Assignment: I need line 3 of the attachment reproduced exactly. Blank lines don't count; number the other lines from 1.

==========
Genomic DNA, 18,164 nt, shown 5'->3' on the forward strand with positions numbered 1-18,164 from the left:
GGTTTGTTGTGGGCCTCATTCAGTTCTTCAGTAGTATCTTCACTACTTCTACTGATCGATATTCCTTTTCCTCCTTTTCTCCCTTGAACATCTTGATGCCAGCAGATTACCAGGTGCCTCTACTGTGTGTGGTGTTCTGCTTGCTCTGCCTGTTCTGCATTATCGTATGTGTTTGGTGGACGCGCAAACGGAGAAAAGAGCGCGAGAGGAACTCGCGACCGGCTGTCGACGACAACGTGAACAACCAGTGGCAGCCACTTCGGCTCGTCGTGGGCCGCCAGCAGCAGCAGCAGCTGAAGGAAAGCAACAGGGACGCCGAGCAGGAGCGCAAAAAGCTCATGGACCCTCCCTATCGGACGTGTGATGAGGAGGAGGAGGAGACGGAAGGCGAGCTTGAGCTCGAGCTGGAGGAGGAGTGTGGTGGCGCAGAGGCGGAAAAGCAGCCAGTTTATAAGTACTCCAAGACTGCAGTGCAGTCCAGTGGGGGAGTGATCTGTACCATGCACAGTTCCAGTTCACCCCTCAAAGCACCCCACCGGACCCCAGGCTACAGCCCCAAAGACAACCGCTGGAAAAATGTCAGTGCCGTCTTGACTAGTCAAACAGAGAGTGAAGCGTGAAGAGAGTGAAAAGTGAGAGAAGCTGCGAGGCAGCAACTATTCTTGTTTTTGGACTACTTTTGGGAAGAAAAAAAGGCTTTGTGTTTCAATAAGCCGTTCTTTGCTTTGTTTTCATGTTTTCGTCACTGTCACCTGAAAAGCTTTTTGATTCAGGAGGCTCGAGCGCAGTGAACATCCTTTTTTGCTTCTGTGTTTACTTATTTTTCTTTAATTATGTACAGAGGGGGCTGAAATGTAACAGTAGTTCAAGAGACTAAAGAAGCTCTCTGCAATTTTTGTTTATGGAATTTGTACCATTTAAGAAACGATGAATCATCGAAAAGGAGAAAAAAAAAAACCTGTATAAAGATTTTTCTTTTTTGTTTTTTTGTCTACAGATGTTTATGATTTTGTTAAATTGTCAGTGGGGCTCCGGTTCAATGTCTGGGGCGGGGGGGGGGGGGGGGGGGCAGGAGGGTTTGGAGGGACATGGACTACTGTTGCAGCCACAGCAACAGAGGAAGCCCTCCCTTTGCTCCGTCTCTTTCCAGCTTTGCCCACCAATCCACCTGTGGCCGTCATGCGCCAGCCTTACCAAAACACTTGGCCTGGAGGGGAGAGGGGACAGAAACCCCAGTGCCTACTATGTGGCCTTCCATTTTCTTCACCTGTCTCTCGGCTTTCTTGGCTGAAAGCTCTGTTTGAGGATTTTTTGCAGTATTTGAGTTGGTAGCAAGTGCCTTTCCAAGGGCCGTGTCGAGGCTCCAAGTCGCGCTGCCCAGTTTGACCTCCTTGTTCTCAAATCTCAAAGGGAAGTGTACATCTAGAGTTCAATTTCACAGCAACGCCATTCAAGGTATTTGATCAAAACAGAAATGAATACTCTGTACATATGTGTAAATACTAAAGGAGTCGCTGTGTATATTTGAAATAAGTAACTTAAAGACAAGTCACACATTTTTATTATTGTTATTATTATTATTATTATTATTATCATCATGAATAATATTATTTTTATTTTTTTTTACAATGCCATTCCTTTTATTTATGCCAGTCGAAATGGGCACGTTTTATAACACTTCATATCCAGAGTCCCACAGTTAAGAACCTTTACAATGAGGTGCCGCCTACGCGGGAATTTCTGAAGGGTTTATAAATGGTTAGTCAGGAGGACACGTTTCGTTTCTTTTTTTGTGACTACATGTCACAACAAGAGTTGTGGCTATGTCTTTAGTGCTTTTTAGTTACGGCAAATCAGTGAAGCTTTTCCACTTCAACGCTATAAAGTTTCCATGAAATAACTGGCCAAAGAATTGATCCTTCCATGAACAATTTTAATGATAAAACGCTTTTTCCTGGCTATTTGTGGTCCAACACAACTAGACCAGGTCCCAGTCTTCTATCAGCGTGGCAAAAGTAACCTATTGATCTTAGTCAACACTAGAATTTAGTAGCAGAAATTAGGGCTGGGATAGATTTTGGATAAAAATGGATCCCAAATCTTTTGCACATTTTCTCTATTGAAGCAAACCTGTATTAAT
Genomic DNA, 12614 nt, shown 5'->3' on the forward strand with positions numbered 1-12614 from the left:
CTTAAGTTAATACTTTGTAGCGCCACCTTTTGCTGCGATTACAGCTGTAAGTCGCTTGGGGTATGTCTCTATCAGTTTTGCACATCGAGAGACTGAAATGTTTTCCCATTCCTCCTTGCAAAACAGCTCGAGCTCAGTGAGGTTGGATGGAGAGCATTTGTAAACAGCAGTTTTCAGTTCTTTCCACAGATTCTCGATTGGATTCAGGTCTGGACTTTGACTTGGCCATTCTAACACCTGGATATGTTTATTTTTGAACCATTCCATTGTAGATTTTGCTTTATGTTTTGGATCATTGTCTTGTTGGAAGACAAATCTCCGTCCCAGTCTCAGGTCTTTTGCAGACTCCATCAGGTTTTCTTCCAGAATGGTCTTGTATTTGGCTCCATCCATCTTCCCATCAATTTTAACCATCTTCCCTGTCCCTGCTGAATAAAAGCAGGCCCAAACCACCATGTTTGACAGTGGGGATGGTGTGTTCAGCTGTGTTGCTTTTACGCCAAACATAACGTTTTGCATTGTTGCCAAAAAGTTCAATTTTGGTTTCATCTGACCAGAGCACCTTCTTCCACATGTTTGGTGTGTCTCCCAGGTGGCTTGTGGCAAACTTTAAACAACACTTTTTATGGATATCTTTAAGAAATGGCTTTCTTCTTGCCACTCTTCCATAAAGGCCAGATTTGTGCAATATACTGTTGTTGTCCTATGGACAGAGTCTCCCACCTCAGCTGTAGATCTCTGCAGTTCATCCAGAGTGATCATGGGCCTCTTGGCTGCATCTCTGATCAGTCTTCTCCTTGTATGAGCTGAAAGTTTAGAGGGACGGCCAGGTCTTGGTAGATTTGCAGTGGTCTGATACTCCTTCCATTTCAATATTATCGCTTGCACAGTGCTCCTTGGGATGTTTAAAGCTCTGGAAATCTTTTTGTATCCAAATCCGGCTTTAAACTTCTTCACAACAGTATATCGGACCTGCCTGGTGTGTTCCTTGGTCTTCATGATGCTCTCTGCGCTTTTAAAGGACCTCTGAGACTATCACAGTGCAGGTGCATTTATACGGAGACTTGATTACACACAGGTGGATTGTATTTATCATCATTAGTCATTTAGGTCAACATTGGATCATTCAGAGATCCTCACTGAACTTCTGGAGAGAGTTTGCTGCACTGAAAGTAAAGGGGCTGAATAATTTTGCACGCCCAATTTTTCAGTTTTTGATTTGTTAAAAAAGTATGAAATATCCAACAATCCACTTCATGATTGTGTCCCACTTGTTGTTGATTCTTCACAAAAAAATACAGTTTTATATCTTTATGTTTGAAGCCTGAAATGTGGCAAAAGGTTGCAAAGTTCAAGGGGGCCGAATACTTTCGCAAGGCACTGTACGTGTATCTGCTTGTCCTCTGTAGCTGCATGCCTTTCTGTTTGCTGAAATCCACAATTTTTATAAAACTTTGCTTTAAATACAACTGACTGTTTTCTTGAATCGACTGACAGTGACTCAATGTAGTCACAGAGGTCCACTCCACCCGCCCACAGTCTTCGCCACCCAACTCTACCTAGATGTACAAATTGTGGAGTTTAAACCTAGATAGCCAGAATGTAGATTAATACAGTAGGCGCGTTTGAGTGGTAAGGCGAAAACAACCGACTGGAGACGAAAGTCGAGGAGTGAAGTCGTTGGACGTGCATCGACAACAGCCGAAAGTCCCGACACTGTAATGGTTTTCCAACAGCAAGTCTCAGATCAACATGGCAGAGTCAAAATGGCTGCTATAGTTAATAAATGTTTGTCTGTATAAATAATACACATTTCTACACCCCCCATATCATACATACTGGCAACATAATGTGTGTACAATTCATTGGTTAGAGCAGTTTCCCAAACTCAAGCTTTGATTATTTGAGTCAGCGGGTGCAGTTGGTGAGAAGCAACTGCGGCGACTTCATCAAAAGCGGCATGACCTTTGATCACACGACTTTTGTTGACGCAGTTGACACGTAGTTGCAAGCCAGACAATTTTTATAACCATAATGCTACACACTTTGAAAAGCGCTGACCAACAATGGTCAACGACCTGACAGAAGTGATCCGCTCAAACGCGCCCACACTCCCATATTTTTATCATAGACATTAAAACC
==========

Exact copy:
Genomic DNA, 12614 nt, shown 5'->3' on the forward strand with positions numbered 1-12614 from the left: